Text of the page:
A dark wood interior makes this place a clear watering hole with locals. This is the kind of cash-only place where regulars have tabs pinned up over the register. Late on a Sunday night, patrons filter out chatting with the bartenders about what days or shifts they’ll see them next. Everyone’s decked out in Cleveland Cavaliers gear and discussing the game.

 Smoked pastrami piled high on fall-apart-rye with tomatoes, lettuce, sourkraut, grilled onions, and smothered with melted Swiss and a hint of mustard.

The pastrami is nice and peppery, with a great smokey char and piping hot. The grilled onions greatly enhance the savory. The lettuce and tomato add a simple freshness that make this sandwich simultaneously rich and light.

This sandwich is so good, I’ll forgive the beer. And that’s saying a lot for an admitted beer snob.


So, the origin of ramen has always been unclear… Is it Chinese? Or Japanese? I don’t think we will ever know… 

 But seeing that ramen is one of my go to foods in the states and it’s usually dirt cheap, we decided to go to Kyoto Gogyo for dinner – a well recommended place by the Nishiki Market.  (Side note: Nishiki Market is celebrating their 400 year anniversary!!) We arrived about half hour after the restaurant opened for the night as I read that the later you go the longer you wait. And it’s definitely a plus that it’s walking distance from our hotel.   

The restaurant is pretty modern – clean lines with a semi-live edge bar next to the open kitchen. But apparently its location comes with an interesting history.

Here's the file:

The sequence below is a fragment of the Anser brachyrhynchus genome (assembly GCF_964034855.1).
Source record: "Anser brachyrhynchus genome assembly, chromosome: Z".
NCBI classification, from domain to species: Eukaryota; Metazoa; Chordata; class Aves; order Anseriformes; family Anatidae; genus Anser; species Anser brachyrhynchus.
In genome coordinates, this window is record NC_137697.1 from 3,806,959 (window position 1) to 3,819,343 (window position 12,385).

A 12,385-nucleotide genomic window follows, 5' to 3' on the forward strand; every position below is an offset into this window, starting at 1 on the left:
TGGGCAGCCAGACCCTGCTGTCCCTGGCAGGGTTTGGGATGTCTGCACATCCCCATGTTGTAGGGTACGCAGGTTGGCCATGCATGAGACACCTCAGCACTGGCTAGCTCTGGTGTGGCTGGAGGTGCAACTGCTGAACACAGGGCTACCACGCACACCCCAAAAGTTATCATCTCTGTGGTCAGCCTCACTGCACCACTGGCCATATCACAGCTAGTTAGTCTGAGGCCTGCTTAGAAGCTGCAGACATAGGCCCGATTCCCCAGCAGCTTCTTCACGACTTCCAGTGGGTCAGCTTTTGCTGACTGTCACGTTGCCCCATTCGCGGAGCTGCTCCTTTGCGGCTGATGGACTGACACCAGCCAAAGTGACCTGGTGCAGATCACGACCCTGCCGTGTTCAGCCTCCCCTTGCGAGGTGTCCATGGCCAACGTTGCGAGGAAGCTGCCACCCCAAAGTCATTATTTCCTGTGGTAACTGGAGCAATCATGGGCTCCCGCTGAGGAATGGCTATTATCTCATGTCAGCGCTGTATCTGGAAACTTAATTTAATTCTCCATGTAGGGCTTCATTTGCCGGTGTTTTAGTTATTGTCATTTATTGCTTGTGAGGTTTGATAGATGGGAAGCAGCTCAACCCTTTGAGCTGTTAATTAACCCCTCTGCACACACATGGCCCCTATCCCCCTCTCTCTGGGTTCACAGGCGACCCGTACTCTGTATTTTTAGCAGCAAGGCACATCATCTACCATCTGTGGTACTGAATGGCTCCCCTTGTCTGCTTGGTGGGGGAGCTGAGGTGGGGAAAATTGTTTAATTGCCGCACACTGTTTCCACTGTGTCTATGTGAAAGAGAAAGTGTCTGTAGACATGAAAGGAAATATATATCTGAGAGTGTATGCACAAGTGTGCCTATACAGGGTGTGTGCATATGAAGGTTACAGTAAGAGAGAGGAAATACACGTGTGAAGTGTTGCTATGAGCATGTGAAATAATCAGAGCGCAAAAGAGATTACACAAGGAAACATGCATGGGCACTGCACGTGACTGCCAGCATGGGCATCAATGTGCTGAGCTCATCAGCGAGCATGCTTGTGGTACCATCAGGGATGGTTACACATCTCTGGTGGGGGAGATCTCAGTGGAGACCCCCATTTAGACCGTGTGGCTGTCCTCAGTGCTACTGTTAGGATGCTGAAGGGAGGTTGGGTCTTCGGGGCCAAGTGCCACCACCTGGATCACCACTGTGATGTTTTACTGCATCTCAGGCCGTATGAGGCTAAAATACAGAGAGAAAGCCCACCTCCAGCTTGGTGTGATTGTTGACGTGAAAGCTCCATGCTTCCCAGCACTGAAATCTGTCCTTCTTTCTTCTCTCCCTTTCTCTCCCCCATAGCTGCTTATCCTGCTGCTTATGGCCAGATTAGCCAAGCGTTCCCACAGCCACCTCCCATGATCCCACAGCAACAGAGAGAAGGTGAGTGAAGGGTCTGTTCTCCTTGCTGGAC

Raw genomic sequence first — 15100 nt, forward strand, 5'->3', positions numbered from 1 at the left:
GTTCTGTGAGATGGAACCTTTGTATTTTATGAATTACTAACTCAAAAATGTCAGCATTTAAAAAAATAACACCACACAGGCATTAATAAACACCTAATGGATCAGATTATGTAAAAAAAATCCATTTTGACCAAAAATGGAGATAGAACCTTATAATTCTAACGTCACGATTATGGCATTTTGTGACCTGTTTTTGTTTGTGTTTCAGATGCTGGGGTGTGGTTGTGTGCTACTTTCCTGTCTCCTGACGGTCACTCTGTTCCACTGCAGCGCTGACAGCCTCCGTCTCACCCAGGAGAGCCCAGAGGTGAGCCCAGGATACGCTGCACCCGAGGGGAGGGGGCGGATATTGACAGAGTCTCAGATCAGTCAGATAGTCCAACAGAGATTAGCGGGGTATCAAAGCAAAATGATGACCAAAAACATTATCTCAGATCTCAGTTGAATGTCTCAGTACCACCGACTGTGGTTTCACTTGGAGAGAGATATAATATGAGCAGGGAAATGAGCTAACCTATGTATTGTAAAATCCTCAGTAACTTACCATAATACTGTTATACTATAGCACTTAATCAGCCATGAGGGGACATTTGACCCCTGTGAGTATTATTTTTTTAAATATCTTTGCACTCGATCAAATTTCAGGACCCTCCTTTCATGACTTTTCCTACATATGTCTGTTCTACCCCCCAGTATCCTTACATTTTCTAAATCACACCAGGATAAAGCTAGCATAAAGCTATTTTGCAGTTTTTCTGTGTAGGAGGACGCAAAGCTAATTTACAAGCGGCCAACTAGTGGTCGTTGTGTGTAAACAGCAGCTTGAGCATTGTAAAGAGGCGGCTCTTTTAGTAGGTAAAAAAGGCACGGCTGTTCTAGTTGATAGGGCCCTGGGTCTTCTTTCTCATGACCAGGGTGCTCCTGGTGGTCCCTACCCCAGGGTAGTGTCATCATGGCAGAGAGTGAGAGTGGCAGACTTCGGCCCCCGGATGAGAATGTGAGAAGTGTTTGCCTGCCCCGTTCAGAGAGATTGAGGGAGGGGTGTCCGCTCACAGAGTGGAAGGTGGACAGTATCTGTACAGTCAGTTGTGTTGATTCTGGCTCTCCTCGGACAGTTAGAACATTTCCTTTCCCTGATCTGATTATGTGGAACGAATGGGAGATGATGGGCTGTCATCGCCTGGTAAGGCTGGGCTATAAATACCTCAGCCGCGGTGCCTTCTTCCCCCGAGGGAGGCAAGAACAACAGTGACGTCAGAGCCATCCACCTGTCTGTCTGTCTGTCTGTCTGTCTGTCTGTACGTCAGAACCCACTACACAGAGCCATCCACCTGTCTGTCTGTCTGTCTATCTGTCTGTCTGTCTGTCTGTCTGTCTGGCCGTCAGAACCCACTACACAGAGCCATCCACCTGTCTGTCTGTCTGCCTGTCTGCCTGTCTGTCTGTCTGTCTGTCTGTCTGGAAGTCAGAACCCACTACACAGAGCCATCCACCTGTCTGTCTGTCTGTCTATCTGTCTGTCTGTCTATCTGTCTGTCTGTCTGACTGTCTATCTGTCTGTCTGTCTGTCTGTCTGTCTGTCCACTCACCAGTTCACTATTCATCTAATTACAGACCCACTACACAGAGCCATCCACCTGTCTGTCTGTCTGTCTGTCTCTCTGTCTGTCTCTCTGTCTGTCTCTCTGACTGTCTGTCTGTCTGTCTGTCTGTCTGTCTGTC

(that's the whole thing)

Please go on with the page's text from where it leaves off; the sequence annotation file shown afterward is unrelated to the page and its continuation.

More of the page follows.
Gogyo sits in what was once the former home of a Gion geisha named O-Yuki. She met George Morgan, the nephew of JP Morgan. He was so captivated by O-Yuki that he proposed to her multiple times over two years and she said no every time.  Her heart belonged to someone else.  Jokingly, she told Morgan she would marry him if he gave her ¥400,000. He said done…. So O-Yuki kept her promise, gave the money to her love and left Kyoto to marry Morgan. After Morgan’s death, she returned to Kyoto and lived here in this house with her sister.

Anywho, why am I talking history when this blog is about food?! On to the orders!! 

 Staff didn’t speak English well so it was a point and nod place.  Somehow the big beer we each got added up to equal to drinking a pitcher between the two of us. 

 Apparent we were also required to get appetizers. It was some chicken dish with some vegetables on the side.  It was either this or “tomato with beans” which sounded disgusting.  I later found out the beans were edamame… But I’m not sure if I would have changed my choice even knowing what it was… 

 For the main event, Anthony ordered the tonkotsu char siu ramen.  It had thicker noodles with a rich garlicky pork based broth. But we think Jonathan Gold’s recommended Tsujita Annex in West LA is still better.

  I was a bit skeptical about the kogashi ramen – which they translated to “burnt”. But since that’s what they were known for, I had to try it.  I chose the miso version over the shoyu due to various comments that the shoyu was too burnt/salty/oily/etc.

So going back to the debate of origin of ramen, I think this particular kogashi miso ramen tasted as if Korean BBQ had joined the party.   

 The miso broth is so flavorful, super dark/almost black and infused with the smell and taste of Korean BBQ. And to get that smoky umami flavor, for each bowl of charred (closer than burnt) ramen, a couple of ladlefuls of lard and broth are heated up in a wok and then ignited, filling the kitchen with a giant flash of fire and then smoke permeated the air, hair and clothes, just like KBBQ.  Clarification: only the broth is smoked, the noodles, egg and meat are cooked like normal ramen. 

Would we come back if we could? Yes. Are we? Probably not. But if you are in central Kyoto (or apparently Tokyo) area and craving cheap good ramen (880¥), this is your place.